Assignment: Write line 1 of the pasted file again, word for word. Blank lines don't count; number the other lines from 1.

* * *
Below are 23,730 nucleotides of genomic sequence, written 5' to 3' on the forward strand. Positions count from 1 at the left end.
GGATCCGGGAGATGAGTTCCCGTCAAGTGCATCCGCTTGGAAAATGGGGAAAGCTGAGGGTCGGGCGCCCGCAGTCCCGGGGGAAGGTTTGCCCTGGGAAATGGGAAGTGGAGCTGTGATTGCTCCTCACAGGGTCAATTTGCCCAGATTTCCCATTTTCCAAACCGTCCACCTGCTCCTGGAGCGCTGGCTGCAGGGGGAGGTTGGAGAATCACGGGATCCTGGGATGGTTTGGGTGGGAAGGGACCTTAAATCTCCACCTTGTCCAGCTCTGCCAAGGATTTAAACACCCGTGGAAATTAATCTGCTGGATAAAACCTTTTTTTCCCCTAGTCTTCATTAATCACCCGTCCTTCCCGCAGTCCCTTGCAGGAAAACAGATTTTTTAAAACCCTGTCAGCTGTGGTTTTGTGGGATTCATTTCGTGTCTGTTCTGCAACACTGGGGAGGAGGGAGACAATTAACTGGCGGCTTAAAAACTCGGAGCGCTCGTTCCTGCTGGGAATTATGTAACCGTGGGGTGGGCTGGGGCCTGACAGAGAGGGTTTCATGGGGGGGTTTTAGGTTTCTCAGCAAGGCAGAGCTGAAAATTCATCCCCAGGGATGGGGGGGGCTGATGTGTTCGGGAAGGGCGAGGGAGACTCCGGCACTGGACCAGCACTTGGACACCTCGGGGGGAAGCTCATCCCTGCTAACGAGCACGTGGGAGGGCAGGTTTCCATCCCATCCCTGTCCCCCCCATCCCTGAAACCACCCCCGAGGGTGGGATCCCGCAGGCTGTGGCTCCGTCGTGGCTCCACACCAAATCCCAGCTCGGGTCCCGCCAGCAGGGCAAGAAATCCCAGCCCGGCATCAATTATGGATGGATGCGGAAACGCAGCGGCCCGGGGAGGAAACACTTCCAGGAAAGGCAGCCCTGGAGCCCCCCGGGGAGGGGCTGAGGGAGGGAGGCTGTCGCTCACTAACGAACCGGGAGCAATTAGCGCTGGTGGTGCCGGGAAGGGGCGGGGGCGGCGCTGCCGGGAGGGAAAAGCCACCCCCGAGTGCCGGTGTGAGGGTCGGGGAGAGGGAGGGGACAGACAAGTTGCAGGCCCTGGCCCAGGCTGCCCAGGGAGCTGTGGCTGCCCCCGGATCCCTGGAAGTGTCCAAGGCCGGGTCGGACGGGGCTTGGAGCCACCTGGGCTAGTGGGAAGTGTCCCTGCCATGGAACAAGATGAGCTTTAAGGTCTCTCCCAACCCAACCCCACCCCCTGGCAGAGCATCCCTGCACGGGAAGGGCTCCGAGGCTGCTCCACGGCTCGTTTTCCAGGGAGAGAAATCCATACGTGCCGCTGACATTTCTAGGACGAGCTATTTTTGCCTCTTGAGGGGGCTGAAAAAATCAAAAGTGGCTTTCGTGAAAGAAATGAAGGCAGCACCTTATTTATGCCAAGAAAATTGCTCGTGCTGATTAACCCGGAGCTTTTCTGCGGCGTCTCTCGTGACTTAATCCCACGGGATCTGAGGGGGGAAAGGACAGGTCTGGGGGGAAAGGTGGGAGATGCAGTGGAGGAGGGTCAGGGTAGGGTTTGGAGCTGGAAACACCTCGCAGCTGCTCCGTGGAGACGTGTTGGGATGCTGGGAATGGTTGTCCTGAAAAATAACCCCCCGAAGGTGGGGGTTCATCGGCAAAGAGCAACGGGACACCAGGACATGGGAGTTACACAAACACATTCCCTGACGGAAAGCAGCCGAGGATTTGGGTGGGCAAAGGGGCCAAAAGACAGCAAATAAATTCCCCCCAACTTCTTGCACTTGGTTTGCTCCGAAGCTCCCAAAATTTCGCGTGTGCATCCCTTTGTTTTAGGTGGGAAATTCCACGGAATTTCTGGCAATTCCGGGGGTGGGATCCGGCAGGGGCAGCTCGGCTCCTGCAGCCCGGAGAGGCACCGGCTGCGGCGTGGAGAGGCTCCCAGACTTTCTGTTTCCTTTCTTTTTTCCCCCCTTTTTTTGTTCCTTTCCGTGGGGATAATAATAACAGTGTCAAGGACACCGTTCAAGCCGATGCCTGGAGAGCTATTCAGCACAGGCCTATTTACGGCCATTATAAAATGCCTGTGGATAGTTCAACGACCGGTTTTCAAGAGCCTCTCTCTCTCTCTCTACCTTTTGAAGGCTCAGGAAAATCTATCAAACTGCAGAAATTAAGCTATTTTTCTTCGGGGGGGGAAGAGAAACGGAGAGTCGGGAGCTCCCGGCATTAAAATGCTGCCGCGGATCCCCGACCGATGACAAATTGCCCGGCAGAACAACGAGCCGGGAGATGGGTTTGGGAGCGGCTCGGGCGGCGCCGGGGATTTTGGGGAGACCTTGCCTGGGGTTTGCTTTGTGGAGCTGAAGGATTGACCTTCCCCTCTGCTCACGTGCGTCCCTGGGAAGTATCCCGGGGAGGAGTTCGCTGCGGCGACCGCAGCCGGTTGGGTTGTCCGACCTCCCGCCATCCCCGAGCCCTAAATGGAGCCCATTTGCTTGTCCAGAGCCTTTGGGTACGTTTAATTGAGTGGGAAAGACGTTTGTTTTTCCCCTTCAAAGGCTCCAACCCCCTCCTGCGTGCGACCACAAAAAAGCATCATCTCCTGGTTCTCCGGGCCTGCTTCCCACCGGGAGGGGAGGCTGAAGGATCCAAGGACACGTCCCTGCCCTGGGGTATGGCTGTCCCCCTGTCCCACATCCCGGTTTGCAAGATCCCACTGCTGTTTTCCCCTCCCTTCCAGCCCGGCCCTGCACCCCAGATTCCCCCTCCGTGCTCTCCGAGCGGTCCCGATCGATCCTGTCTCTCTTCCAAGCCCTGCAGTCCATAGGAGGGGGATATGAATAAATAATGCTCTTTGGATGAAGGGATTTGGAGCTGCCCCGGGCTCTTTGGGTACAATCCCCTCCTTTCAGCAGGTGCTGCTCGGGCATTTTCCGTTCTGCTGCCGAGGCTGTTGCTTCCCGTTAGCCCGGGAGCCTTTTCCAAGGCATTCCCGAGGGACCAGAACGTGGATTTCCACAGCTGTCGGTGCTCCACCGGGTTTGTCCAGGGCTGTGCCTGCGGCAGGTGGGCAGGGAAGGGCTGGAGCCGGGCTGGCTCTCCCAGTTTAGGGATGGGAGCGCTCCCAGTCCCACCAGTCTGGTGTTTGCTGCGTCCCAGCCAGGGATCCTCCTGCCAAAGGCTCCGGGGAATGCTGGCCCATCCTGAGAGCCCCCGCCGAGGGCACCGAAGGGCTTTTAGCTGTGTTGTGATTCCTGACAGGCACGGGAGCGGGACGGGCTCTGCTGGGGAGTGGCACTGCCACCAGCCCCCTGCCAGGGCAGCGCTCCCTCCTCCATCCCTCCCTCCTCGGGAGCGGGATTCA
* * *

Below are 23,730 nucleotides of genomic sequence, written 5' to 3' on the forward strand. Positions count from 1 at the left end.